My reason for writing stories is to give myself the satisfaction of visualising more clearly and detailedly and stably the vague, elusive, fragmentary impressions of wonder, beauty, and adventurous expectancy which are conveyed to me by certain sights (scenic, architectural, atmospheric, etc.), ideas, occurrences, and images encountered in art and literature. I choose weird stories because they suit my inclination best—one of my strongest and most persistent wishes being to achieve, momentarily, the illusion of some strange suspension or violation of the galling limitations of time, space, and natural law which for ever imprison us and frustrate our curiosity about the infinite cosmic spaces beyond the radius of our sight and analysis. These stories frequently emphasise the element of horror because fear is our deepest and strongest emotion, and the one which best lends itself to the creation of nature-defying illusions. Horror and the unknown or the strange are always closely connected, so that it is hard to create a convincing picture of shattered natural law or cosmic alienage or "outsideness" without laying stress on the emotion of fear. The reason why time plays a great part in so many of my tales is that this element looms up in my mind as the most profoundly dramatic and grimly terrible thing in the universe. Conflict with time seems to me the most potent and fruitful theme in all human expression.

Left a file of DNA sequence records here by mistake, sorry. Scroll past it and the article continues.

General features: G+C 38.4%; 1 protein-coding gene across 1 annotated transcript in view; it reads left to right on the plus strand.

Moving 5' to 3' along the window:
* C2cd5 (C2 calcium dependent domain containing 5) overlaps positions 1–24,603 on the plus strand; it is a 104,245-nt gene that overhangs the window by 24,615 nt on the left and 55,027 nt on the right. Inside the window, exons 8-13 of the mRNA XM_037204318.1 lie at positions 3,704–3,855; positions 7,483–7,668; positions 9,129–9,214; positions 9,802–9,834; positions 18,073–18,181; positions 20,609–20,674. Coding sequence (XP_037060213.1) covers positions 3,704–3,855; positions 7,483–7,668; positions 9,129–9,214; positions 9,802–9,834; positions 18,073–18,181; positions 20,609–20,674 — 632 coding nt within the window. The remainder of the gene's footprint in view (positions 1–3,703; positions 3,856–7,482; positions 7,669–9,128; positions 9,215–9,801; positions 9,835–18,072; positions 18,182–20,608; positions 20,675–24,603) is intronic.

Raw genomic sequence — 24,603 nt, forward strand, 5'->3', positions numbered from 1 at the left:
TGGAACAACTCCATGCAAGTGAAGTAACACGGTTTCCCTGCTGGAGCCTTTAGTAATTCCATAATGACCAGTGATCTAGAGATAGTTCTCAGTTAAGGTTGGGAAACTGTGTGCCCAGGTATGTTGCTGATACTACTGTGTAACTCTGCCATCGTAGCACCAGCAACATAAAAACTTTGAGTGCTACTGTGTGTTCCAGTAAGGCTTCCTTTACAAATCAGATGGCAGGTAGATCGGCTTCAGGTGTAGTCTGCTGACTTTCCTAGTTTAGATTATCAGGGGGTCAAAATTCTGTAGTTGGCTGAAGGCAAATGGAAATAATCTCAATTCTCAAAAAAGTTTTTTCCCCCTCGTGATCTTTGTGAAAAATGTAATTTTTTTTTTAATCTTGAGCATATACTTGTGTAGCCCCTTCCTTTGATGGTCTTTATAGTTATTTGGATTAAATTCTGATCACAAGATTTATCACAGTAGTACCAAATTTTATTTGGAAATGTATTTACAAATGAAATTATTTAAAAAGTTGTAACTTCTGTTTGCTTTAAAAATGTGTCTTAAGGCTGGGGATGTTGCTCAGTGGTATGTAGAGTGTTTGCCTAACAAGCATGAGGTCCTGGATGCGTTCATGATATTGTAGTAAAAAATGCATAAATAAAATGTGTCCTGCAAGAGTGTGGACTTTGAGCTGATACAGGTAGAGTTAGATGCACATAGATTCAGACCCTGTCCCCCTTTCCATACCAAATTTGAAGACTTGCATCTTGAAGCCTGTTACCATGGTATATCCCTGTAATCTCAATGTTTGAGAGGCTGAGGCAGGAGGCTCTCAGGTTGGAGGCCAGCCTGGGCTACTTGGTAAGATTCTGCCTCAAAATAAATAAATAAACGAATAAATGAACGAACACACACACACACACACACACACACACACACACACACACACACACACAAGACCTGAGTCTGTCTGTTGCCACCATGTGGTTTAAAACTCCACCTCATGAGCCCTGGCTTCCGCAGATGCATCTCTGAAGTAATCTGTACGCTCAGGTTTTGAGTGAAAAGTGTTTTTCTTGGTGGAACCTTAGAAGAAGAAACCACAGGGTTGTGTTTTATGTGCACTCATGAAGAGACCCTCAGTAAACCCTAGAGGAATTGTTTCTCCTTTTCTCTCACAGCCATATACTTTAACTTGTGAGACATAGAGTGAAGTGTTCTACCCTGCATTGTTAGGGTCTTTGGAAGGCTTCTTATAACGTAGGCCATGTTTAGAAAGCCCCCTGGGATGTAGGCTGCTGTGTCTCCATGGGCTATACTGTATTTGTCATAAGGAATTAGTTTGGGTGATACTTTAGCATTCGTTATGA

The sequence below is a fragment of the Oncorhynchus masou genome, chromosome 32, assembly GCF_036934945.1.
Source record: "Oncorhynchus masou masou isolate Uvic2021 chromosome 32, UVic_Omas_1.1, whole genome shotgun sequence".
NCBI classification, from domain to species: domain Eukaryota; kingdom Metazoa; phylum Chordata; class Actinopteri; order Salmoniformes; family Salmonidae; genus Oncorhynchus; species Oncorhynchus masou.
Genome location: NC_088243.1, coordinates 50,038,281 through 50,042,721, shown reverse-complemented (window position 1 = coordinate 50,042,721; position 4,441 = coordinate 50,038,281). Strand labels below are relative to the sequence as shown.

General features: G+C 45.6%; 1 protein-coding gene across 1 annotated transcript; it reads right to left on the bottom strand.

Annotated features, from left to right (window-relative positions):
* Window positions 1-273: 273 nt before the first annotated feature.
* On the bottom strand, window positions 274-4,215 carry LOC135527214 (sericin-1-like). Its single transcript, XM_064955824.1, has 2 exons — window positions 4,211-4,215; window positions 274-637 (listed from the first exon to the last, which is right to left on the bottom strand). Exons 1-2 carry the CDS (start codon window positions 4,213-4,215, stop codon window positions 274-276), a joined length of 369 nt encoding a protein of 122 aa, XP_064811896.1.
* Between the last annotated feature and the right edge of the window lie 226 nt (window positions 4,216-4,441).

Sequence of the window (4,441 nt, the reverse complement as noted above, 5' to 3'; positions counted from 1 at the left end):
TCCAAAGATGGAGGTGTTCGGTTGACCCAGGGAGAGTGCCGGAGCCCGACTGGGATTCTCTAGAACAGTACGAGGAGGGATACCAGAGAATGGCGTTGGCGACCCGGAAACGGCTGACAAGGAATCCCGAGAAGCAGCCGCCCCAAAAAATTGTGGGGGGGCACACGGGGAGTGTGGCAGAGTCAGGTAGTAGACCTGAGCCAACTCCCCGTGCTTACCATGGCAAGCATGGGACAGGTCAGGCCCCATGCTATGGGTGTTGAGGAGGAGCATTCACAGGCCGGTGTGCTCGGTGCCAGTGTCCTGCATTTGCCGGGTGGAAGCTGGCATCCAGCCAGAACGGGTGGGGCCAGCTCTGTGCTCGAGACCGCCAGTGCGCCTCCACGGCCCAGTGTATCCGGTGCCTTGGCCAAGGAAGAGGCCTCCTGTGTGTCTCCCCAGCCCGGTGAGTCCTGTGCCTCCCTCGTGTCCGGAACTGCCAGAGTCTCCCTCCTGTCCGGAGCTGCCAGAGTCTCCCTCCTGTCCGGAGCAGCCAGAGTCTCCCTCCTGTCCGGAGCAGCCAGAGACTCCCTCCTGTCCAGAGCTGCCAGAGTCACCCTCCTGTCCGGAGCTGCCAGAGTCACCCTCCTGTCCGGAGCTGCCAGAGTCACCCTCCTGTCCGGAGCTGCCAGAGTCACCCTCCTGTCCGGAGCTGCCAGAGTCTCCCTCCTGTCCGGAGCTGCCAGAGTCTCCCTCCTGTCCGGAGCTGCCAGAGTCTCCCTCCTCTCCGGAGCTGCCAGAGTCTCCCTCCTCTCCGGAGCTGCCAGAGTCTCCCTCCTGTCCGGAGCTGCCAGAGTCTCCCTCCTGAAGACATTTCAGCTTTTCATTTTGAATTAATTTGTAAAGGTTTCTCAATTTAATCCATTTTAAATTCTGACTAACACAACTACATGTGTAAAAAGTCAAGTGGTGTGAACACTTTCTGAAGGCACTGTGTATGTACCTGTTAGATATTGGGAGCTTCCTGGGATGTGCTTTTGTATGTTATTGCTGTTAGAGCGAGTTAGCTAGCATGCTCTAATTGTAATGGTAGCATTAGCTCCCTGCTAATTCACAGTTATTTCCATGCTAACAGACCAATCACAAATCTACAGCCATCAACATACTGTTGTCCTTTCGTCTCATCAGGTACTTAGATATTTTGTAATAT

While my chosen form of story-writing is obviously a special and perhaps a narrow one, it is none the less a persistent and permanent type of expression, as old as literature itself. There will always be a small percentage of persons who feel a burning curiosity about unknown outer space, and a burning desire to escape from the prison-house of the known and the real into those enchanted lands of incredible adventure and infinite possibilities which dreams open up to us, and which things like deep woods, fantastic urban towers, and flaming sunsets momentarily suggest. These persons include great authors as well as insignificant amateurs like myself - Dunsany, Poe, Arthur Machen, M.R. James, Algernon Blackwood, and Walter de la Mare being typical masters in this field.